Up at 7:00 and ready to go by 7:30 a.m. The weather was a brisk 29 degrees with frost covering the ground. Relatively speaking; When you’re staying in a non-insulated trailer and using a space heater, that’s cold. The sky though was blue and another nice day (call me strange, I really like nice days) was on tap. Breaking down the trailer is getting to be routine, but I still really appreciate it when everything goes right. One last look at Frank Jackson State Park, and then off to the next destination on the journey. Time to get the Opp out of here.
That destination was Gilchrist Blue Springs State Park. The park is located 6 miles west of High Springs, FL ( 45 miles NW of Gainesville). Getting there meant a long day on the road, something I had gotten away from, so it really seemed long. From leaving to arriving, it took more than seven hours and 360+ unremarkable (but scenic) miles using a mix of freeway and back roads. I also changed time zones when crossing into Georgia.
On the way I stopped at a Camping World in Dothan, AL. I wanted to buy a power extension cord. One of the things I came away with after reading reviews about Blue Springs State Park, the power boxes were opposite where they normally should be, and a extension cord for power would be needed. It worked out super, found what I was looking for and best of all, the CW was right on the way.
Stayed clear of the big cities (which was easy since there were none) and while getting 11 mpg, traveled out of Alabama, cutting across the southwestern corner of Georgia before heading into Florida. The big difference that I saw between Alabama and Georgia were the number of trees. There’s still a whole lot of trees, but I also saw a lot more fields, mainly peanuts and cotton along with raising cattle. The vibe in Georgia began to feel different from Alabama. It felt more agricultural, or at least it did for awhile before the trees (mainly cedar pine trees?) came back. Florida also brought you back into the trees (more like Alabama) with the occasional pasture for cattle grazing.
As I traveled east I crossed the path of Hurricane Michael and even up in Georgia, you could see the damage. There were pile after pile of trees that had been cut & stacked, now lining the side of the road waiting to be picked up, along with the other debris created by the hurricane. Trees that had been snapped by the wind, and signs bent by the force of the storm. A number of homes had tarps over parts of their roofs, and here and there, you could see an old building collapsed by the wind. The damage reminded me of a tornado, what amazed me was how wide a band in which the damage occurred, it went on for mile after mile.
I saw another Armadillo but like the first one, it was road kill. Darn it! (pardon the rough language). I won’t consider my journey complete until I see one alive.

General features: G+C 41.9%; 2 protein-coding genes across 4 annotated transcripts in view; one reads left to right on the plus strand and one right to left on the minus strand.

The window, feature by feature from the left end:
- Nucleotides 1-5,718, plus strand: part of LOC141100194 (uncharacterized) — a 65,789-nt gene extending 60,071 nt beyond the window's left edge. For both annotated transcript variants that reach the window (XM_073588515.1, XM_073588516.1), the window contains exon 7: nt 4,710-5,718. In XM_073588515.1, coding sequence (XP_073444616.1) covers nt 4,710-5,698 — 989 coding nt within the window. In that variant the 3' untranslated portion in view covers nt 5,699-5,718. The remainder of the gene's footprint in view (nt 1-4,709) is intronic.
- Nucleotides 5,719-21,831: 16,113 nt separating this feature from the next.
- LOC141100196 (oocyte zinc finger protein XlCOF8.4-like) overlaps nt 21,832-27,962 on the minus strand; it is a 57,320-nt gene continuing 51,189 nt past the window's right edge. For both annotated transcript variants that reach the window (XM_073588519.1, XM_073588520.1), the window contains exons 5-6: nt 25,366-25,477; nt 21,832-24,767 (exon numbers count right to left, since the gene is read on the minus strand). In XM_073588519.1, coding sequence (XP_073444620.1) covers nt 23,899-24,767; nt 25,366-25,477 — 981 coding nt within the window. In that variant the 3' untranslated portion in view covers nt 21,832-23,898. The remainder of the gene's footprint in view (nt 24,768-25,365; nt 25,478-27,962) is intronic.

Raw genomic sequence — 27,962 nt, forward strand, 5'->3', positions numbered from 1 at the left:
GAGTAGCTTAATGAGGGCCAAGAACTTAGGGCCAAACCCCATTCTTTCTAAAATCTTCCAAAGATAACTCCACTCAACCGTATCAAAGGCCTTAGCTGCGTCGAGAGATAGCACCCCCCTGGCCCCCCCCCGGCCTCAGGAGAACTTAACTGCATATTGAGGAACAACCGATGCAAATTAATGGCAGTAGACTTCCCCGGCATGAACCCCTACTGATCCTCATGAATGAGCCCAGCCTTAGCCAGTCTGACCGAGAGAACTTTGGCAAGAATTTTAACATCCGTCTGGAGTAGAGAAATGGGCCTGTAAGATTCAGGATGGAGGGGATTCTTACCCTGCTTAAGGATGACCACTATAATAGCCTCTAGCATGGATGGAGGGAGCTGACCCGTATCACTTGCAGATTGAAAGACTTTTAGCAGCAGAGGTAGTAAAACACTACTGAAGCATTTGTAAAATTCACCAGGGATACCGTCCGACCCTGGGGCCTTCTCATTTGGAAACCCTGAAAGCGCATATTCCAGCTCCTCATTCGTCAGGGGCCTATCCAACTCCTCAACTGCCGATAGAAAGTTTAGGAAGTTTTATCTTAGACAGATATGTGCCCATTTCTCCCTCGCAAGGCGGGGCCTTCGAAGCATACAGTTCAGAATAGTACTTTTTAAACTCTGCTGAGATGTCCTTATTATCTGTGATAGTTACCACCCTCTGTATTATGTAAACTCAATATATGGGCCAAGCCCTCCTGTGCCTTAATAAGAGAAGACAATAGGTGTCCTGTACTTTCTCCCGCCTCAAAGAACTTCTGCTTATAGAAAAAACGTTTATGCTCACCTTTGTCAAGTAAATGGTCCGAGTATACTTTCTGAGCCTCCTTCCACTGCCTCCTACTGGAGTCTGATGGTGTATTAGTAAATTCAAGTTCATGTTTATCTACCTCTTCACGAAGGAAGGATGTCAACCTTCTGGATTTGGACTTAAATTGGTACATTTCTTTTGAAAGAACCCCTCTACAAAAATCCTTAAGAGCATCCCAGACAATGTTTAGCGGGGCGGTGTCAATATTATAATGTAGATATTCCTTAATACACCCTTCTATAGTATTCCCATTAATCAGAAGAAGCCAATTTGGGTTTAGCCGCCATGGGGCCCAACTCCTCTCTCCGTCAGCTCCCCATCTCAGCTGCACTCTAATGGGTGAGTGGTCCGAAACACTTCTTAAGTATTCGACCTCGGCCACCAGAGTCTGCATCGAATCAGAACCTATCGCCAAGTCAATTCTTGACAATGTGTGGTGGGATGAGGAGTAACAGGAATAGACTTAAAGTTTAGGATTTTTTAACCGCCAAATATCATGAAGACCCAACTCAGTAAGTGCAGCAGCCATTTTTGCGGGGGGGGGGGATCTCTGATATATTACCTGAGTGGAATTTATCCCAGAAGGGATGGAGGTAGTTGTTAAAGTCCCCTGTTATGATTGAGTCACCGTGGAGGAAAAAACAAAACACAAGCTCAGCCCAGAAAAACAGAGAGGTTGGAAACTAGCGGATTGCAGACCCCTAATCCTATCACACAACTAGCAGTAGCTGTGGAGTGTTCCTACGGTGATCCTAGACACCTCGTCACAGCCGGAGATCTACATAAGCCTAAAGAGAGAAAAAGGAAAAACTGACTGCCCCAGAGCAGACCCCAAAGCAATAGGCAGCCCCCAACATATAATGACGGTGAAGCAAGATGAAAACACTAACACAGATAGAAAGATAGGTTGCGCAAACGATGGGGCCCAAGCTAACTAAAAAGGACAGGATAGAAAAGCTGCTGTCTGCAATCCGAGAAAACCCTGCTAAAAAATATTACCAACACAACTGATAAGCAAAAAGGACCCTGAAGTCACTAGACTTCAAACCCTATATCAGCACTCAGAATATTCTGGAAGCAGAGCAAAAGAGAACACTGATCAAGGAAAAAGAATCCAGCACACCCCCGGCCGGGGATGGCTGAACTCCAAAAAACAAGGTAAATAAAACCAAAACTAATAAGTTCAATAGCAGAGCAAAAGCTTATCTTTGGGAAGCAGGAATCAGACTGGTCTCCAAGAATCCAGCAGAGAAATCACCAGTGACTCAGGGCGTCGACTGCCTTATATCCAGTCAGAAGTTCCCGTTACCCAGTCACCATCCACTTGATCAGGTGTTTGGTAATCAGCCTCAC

Made it to Gilchrist Blue Springs state park and was appreciative of the overall quality of the roads along the journey today, it makes towing the trailer that much easier (less anxiety). The park is the newest in Florida system (just over one year) and centers around a large spring of water. The area around the park is rural with a continuing mixture of trees (deciduous & pine) and fields (pastures?).
The first impression with the park was the road into it. It runs approx. 1.2 miles and it is a bumpy, washboard ridden, slow going (5-10 mph) sand road. It looks and feels like it hasn’t been graded since it became a State Park. Reviews had made note of this and to see it and drive it first hand, I got to say, they were right.
Driving down the road into the park I saw two groups of deer. The first group of three looked at me, and then effortlessly jumped The fence and off they went. The second group further down did the same, but it was neat seeing. Checking in was a breeze and off I went to find the site. The campground is small as are the individual sites. After driving around twice, not fun on a really poor, sand road while towing a trailer and I didn’t appreciate the lack of signage, I found my assigned site, backed the trailer in and set up. While setting up I thought, man it could be tough bringing in a big trailer or coach into this campground. Hooking up the power, I expected to have to use the extension cord I bought at CW. To my surprise, both the water and electric were where they should be so I didn’t have to use the extension cord and who knows, maybe I’ll finally try out the water.
Checked out the bathroom location which is vital. It was OK, about 150′ to the facilities. The campground was quiet, there were no people there for the springs and the campground only had three others.
Home sweet home for the next ten days.